2. Matthew 8:16-17 cites Isaiah 53:4 in the context of Jesus’ healing ministry: “That evening they brought to him many who were oppressed by demons, and he cast out the spirits with a word and healed all who were sick. This was to fulfill what was spoken by the prophet Isaiah: ‘He took our illnesses and bore our diseases’.” These verses are applied to Jesus in two ways in the NT. First, Matthew cites them with reference to Jesus’ work as a healer. The Hebrew word (מַכְאוֹב) translated “diseases” (sometimes also translated as “sorrows”) means physical pain and suffering, while “infirmities” translates חֳלִי which means “diseases”. Matthew’s “He took our infirmities and bore our diseases” is an accurate translation of the Hebrew. The Septuagint Greek (LXX) translation, however, used the word ἁμαρτίας sin instead of “diseases”. The second citation of these words in the NT is by Peter (1 Peter 2:21-24) who quoted Isaiah 53 to encourage his readers to follow in Jesus’ steps: “Christ suffered for you, leaving you an example, that you should follow in his steps. ‘He committed no sin, and no deceit was found in his mouth’ [from Isa 53:9]. When they hurled their insults at him, he did not retaliate; when he suffered, he made no threats.” After undoubtedly quoting Isaiah 53:9 – “He committed no sin, and no deceit was found in his mouth” – he may have gone on to allude to another part of the same Isaiah passage: “He himself bore our sins in his body on the cross.” This may be an allusion to the words in the LXX that the suffering servant “bears our sins and suffers pain for us” although he does not specifically make this connection (although there was no real need to do so – having already quoted Isaiah the similarity in phrasing suggests quite strongly that he is further alluding to the same chapter). Peter may have been following the Septuagint Greek (LXX) translation which used the word ἁμαρτίας sin rather than the Hebrew. In any case, the Hebrew and the Greek translation have quite different meanings, and Matthew follows the Hebrew while Peter seems to follow the Greek. Matthew applies them to Jesus’ work as a healer, while Peter gives them a different meaning and applies them to Jesus carrying sins on the cross.
  3. The Acts of the Apostles has a pericope where an Ethiopian official was reading from Isaiah, and came to a verse in chapter 53 which said: “Like a sheep he was led to the slaughter, and like a lamb silent before its shearer, so he does not open his mouth. In his humiliation justice was denied him. Who can describe his generation? For his life is taken away from the earth” (Acts 8:32-33, quoting Isaiah 53:7-8). The Ethiopian asked Philip: “About whom does the prophet say this, about himself or about someone else?” Philip’s answer does not provide any explanation of the specifics, but says simply “starting with this scripture, he proclaimed to him the good news about Jesus” (v35).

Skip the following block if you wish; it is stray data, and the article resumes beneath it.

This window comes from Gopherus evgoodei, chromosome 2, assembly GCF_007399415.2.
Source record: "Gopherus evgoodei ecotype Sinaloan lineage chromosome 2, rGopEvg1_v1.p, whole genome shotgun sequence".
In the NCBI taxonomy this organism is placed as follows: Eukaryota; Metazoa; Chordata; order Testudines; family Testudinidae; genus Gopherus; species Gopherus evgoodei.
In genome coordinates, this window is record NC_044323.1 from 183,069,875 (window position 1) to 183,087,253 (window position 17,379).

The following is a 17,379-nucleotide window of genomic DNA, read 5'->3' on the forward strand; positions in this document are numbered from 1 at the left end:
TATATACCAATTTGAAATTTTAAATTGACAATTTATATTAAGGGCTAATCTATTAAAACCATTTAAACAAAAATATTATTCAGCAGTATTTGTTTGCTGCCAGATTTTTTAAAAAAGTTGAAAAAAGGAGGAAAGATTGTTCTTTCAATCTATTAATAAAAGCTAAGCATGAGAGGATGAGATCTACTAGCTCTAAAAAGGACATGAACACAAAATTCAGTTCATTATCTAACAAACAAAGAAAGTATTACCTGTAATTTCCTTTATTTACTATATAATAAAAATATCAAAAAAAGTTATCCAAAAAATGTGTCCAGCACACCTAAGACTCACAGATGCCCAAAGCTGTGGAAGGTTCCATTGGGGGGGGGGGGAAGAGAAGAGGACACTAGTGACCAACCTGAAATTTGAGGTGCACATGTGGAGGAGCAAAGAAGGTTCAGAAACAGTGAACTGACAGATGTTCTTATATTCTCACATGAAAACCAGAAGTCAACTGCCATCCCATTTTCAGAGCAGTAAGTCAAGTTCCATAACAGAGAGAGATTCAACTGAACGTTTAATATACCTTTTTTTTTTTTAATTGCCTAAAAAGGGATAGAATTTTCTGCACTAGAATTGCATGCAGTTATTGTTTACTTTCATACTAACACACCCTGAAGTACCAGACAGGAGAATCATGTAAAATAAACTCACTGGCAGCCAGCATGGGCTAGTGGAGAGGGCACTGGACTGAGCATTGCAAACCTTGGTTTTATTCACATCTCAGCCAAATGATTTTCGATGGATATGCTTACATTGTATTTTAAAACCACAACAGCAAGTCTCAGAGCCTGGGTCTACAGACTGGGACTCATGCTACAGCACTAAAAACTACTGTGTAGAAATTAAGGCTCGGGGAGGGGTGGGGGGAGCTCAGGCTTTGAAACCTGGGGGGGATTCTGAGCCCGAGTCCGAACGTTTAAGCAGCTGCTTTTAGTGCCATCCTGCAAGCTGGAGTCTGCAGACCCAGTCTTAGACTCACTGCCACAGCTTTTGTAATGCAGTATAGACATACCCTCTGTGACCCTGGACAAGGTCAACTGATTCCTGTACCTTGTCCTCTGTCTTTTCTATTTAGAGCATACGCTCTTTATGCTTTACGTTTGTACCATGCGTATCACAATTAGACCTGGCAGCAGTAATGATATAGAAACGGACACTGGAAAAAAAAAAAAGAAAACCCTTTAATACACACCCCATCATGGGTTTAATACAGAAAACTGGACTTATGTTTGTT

These quotations, or allusions, in the NT to Isaiah 53 tell us several things about how the NT writers used the Hebrew Bible (or its Greek translation).

  • First, different writers could use the same text in the Hebrew Bible in different ways, and give them different meanings. One writer could use the Hebrew, with one meaning, while another writer used the Greek translation, with an entirely different meaning. Or they could use the same text in the HB and apply them to different events, saying both events fulfilled the same prophecy.
  • Second, although Isaiah 53 seems to be the ideal prophecy to quote with respect to Jesus’ sufferings during the crucifixion the NT writers, and Jesus himself, quote it primarily with reference to Jesus and his disciples being regarded as lawless criminals, and to Jesus’ non-retaliation. The Gospel accounts of the crucifixion would have been the ideal place to quote Isaiah 53, yet the Gospel writers don’t take this opportunity and are silent. In fact, later generations of Christians have made more of Isaiah 53 than the writers of the NT, and found applications to Jesus which weren’t made by the NT writers.
  • Third, it seems that the first Christians did not think of Isaiah 53 in quite the same way later Christians did – as a prophecy of Jesus suffering as an atonement for the sins of the world – or at least Peter is the only NT writer who gives it this meaning, and even then his emphasis was on Christians following Jesus’ example of non-retaliation.